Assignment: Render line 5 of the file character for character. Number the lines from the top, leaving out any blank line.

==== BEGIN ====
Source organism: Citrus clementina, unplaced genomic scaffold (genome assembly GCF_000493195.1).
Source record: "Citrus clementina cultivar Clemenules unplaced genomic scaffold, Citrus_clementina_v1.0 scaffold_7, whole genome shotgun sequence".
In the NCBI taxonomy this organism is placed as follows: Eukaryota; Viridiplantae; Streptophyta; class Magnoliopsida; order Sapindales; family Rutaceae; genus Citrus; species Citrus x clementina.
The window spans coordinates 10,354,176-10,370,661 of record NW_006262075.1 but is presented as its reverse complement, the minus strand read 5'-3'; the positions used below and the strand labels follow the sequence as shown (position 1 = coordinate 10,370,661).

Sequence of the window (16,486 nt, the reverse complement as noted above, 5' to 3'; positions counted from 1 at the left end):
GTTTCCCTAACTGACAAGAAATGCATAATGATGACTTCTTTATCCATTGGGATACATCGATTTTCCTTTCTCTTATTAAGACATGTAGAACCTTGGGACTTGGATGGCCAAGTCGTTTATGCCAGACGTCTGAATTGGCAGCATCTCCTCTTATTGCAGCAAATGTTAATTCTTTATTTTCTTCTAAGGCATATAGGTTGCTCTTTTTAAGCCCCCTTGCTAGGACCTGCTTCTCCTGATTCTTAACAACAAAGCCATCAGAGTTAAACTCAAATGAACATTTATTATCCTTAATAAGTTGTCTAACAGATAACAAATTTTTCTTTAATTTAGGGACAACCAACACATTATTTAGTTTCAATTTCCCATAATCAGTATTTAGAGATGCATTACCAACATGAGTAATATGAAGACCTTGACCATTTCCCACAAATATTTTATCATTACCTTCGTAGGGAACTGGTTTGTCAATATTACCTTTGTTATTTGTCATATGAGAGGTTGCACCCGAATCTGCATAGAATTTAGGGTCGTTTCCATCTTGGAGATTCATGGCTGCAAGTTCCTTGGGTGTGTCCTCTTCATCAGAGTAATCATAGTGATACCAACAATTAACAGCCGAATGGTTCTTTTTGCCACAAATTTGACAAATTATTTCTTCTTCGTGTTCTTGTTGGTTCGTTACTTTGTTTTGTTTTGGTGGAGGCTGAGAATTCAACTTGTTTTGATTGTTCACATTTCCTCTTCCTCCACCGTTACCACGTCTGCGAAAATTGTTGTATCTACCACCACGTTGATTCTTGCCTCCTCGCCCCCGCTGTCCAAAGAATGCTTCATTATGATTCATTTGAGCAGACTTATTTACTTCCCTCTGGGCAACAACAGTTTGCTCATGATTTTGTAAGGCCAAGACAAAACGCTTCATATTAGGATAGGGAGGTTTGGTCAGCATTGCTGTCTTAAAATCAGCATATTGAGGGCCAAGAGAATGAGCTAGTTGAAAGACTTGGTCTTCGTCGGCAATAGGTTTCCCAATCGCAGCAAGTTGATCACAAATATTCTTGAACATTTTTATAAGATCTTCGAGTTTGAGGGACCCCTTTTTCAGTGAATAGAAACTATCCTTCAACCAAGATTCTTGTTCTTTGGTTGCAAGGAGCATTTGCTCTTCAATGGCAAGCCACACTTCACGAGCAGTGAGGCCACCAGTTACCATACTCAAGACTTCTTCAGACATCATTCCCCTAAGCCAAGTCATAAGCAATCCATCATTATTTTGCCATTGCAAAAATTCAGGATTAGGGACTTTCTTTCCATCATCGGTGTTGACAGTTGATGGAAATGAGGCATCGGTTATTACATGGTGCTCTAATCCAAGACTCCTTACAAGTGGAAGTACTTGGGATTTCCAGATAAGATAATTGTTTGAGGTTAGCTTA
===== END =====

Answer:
Sequence of the window (16,486 nt, the reverse complement as noted above, 5' to 3'; positions counted from 1 at the left end):